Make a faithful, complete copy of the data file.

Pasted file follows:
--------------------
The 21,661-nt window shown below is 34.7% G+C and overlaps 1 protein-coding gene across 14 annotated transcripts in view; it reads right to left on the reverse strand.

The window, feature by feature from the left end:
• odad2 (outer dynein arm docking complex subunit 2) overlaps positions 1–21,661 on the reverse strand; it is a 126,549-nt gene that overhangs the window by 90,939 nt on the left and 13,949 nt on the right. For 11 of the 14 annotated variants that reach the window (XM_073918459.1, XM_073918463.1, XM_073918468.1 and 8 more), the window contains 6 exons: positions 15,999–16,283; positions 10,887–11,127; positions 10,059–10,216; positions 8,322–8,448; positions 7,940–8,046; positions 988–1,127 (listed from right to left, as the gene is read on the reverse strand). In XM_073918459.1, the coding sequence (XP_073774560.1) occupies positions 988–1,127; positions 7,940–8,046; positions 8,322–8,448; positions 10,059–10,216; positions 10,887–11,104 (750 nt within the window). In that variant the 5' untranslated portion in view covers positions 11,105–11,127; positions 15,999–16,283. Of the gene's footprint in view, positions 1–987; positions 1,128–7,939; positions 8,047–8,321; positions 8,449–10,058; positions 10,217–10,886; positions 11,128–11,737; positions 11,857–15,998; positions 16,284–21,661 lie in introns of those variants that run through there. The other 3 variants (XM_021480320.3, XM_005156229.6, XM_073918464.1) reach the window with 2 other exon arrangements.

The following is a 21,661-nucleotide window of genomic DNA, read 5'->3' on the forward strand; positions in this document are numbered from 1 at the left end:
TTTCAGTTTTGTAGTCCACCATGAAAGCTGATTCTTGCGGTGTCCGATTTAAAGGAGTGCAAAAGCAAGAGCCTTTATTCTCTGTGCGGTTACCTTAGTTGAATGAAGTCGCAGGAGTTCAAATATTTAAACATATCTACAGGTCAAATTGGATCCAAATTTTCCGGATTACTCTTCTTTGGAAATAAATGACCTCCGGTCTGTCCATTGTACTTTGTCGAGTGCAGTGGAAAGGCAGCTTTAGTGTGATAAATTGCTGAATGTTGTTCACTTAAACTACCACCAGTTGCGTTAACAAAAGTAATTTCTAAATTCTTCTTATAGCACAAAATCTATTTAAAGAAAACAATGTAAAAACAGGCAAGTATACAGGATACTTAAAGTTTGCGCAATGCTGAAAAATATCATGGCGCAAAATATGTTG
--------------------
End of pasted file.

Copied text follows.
The 21,661-nt window shown below is 34.7% G+C and overlaps 1 protein-coding gene across 14 annotated transcripts in view; it reads right to left on the reverse strand.

The window, feature by feature from the left end:
• odad2 (outer dynein arm docking complex subunit 2) overlaps positions 1–21,661 on the reverse strand; it is a 126,549-nt gene that overhangs the window by 90,939 nt on the left and 13,949 nt on the right. For 11 of the 14 annotated variants that reach the window (XM_073918459.1, XM_073918463.1, XM_073918468.1 and 8 more), the window contains 6 exons: positions 15,999–16,283; positions 10,887–11,127; positions 10,059–10,216; positions 8,322–8,448; positions 7,940–8,046; positions 988–1,127 (listed from right to left, as the gene is read on the reverse strand). In XM_073918459.1, the coding sequence (XP_073774560.1) occupies positions 988–1,127; positions 7,940–8,046; positions 8,322–8,448; positions 10,059–10,216; positions 10,887–11,104 (750 nt within the window). In that variant the 5' untranslated portion in view covers positions 11,105–11,127; positions 15,999–16,283. Of the gene's footprint in view, positions 1–987; positions 1,128–7,939; positions 8,047–8,321; positions 8,449–10,058; positions 10,217–10,886; positions 11,128–11,737; positions 11,857–15,998; positions 16,284–21,661 lie in introns of those variants that run through there. The other 3 variants (XM_021480320.3, XM_005156229.6, XM_073918464.1) reach the window with 2 other exon arrangements.

The following is a 21,661-nucleotide window of genomic DNA, read 5'->3' on the forward strand; positions in this document are numbered from 1 at the left end:
TTTCAGTTTTGTAGTCCACCATGAAAGCTGATTCTTGCGGTGTCCGATTTAAAGGAGTGCAAAAGCAAGAGCCTTTATTCTCTGTGCGGTTACCTTAGTTGAATGAAGTCGCAGGAGTTCAAATATTTAAACATATCTACAGGTCAAATTGGATCCAAATTTTCCGGATTACTCTTCTTTGGAAATAAATGACCTCCGGTCTGTCCATTGTACTTTGTCGAGTGCAGTGGAAAGGCAGCTTTAGTGTGATAAATTGCTGAATGTTGTTCACTTAAACTACCACCAGTTGCGTTAACAAAAGTAATTTCTAAATTCTTCTTATAGCACAAAATCTATTTAAAGAAAACAATGTAAAAACAGGCAAGTATACAGGATACTTAAAGTTTGCGCAATGCTGAAAAATATCATGGCGCAAAATATGTTG